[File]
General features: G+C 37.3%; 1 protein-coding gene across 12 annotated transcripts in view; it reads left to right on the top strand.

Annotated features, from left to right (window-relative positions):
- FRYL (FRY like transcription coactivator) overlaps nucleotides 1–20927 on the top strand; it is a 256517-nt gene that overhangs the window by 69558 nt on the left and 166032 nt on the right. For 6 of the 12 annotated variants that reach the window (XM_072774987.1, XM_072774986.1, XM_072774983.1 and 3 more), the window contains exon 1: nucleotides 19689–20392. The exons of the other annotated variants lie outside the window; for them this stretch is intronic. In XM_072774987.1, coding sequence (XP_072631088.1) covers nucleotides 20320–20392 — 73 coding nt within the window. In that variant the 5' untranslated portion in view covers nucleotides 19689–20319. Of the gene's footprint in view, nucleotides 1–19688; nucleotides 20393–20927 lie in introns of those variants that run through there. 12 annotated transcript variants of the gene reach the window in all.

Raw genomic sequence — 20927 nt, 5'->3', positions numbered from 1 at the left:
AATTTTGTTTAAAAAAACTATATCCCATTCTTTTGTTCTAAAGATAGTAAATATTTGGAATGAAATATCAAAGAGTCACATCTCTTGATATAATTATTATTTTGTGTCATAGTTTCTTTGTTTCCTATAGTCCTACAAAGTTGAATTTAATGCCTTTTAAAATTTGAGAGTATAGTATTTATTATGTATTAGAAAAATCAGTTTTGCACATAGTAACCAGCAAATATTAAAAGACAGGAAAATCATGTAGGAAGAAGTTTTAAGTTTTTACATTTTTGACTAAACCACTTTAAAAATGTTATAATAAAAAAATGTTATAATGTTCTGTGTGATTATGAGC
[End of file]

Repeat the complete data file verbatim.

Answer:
General features: G+C 37.3%; 1 protein-coding gene across 12 annotated transcripts in view; it reads left to right on the top strand.

Annotated features, from left to right (window-relative positions):
- FRYL (FRY like transcription coactivator) overlaps nucleotides 1–20927 on the top strand; it is a 256517-nt gene that overhangs the window by 69558 nt on the left and 166032 nt on the right. For 6 of the 12 annotated variants that reach the window (XM_072774987.1, XM_072774986.1, XM_072774983.1 and 3 more), the window contains exon 1: nucleotides 19689–20392. The exons of the other annotated variants lie outside the window; for them this stretch is intronic. In XM_072774987.1, coding sequence (XP_072631088.1) covers nucleotides 20320–20392 — 73 coding nt within the window. In that variant the 5' untranslated portion in view covers nucleotides 19689–20319. Of the gene's footprint in view, nucleotides 1–19688; nucleotides 20393–20927 lie in introns of those variants that run through there. 12 annotated transcript variants of the gene reach the window in all.

Raw genomic sequence — 20927 nt, 5'->3', positions numbered from 1 at the left:
AATTTTGTTTAAAAAAACTATATCCCATTCTTTTGTTCTAAAGATAGTAAATATTTGGAATGAAATATCAAAGAGTCACATCTCTTGATATAATTATTATTTTGTGTCATAGTTTCTTTGTTTCCTATAGTCCTACAAAGTTGAATTTAATGCCTTTTAAAATTTGAGAGTATAGTATTTATTATGTATTAGAAAAATCAGTTTTGCACATAGTAACCAGCAAATATTAAAAGACAGGAAAATCATGTAGGAAGAAGTTTTAAGTTTTTACATTTTTGACTAAACCACTTTAAAAATGTTATAATAAAAAAATGTTATAATGTTCTGTGTGATTATGAGC